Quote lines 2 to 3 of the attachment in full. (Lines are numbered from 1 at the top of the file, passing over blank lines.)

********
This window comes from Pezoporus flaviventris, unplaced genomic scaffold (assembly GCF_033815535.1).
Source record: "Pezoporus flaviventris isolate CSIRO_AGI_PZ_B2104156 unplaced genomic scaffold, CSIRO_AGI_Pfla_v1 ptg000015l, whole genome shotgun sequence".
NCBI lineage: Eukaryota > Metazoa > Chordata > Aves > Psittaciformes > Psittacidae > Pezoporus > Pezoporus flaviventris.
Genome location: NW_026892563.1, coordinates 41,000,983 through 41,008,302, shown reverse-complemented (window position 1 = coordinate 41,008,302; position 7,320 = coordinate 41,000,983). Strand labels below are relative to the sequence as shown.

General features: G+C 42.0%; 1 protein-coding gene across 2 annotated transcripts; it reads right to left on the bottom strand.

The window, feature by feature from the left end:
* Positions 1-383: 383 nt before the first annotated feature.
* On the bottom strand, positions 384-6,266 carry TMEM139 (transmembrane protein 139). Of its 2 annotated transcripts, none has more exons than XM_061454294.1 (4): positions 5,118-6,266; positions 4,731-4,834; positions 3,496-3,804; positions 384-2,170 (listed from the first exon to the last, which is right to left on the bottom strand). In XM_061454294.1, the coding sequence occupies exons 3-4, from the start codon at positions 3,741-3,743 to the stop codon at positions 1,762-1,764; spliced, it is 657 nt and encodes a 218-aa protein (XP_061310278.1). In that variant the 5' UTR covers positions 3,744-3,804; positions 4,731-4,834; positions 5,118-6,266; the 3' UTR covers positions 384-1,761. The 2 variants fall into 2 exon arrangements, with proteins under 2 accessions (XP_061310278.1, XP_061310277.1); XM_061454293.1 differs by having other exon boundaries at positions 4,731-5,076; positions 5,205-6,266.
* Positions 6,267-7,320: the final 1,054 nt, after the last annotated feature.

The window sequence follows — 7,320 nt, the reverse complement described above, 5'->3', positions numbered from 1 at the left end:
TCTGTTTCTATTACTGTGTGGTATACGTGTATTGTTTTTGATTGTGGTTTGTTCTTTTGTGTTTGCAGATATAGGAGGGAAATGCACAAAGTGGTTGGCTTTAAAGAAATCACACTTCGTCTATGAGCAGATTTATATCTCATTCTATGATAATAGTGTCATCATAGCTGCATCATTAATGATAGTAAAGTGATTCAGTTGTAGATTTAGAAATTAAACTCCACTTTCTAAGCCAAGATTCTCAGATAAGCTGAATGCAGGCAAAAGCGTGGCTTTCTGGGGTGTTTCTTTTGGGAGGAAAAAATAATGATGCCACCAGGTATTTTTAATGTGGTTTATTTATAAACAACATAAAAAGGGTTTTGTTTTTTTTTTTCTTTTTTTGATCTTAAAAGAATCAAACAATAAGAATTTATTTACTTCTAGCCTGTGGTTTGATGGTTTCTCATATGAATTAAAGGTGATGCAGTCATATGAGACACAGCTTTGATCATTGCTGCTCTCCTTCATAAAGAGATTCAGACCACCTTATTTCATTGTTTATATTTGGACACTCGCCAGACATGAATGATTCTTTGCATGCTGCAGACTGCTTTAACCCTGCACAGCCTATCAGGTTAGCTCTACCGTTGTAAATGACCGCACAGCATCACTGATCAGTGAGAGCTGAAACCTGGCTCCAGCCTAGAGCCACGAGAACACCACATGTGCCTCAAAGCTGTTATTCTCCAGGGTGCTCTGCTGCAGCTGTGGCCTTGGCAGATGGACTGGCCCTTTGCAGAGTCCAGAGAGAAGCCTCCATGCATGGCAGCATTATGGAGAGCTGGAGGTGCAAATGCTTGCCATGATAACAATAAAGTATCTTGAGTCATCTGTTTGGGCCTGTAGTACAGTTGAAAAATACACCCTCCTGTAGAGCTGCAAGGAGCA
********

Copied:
Source record: "Pezoporus flaviventris isolate CSIRO_AGI_PZ_B2104156 unplaced genomic scaffold, CSIRO_AGI_Pfla_v1 ptg000015l, whole genome shotgun sequence".
NCBI lineage: Eukaryota > Metazoa > Chordata > Aves > Psittaciformes > Psittacidae > Pezoporus > Pezoporus flaviventris.